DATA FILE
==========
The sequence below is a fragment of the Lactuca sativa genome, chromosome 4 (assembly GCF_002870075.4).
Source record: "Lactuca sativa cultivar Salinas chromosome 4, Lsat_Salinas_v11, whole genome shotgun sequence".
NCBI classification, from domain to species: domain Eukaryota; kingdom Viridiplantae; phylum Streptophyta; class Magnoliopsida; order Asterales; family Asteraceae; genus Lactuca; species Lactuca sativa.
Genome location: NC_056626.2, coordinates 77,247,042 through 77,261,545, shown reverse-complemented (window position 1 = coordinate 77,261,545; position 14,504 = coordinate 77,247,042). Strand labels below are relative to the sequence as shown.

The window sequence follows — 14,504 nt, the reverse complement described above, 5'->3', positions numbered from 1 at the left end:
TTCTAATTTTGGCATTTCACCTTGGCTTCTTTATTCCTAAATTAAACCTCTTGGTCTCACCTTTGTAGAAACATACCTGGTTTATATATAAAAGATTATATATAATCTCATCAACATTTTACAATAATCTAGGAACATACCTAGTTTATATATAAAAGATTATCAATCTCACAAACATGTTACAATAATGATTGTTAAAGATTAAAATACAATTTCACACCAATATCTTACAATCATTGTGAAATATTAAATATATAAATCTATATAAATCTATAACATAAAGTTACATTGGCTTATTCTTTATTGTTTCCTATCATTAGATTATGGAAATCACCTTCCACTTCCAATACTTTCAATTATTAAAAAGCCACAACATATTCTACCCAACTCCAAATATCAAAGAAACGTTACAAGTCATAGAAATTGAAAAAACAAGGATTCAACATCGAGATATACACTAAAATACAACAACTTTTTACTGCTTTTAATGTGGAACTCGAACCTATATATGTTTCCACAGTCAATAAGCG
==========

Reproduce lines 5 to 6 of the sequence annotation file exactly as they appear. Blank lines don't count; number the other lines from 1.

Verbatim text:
The window sequence follows — 14,504 nt, the reverse complement described above, 5'->3', positions numbered from 1 at the left end:
TTCTAATTTTGGCATTTCACCTTGGCTTCTTTATTCCTAAATTAAACCTCTTGGTCTCACCTTTGTAGAAACATACCTGGTTTATATATAAAAGATTATATATAATCTCATCAACATTTTACAATAATCTAGGAACATACCTAGTTTATATATAAAAGATTATCAATCTCACAAACATGTTACAATAATGATTGTTAAAGATTAAAATACAATTTCACACCAATATCTTACAATCATTGTGAAATATTAAATATATAAATCTATATAAATCTATAACATAAAGTTACATTGGCTTATTCTTTATTGTTTCCTATCATTAGATTATGGAAATCACCTTCCACTTCCAATACTTTCAATTATTAAAAAGCCACAACATATTCTACCCAACTCCAAATATCAAAGAAACGTTACAAGTCATAGAAATTGAAAAAACAAGGATTCAACATCGAGATATACACTAAAATACAACAACTTTTTACTGCTTTTAATGTGGAACTCGAACCTATATATGTTTCCACAGTCAATAAGCG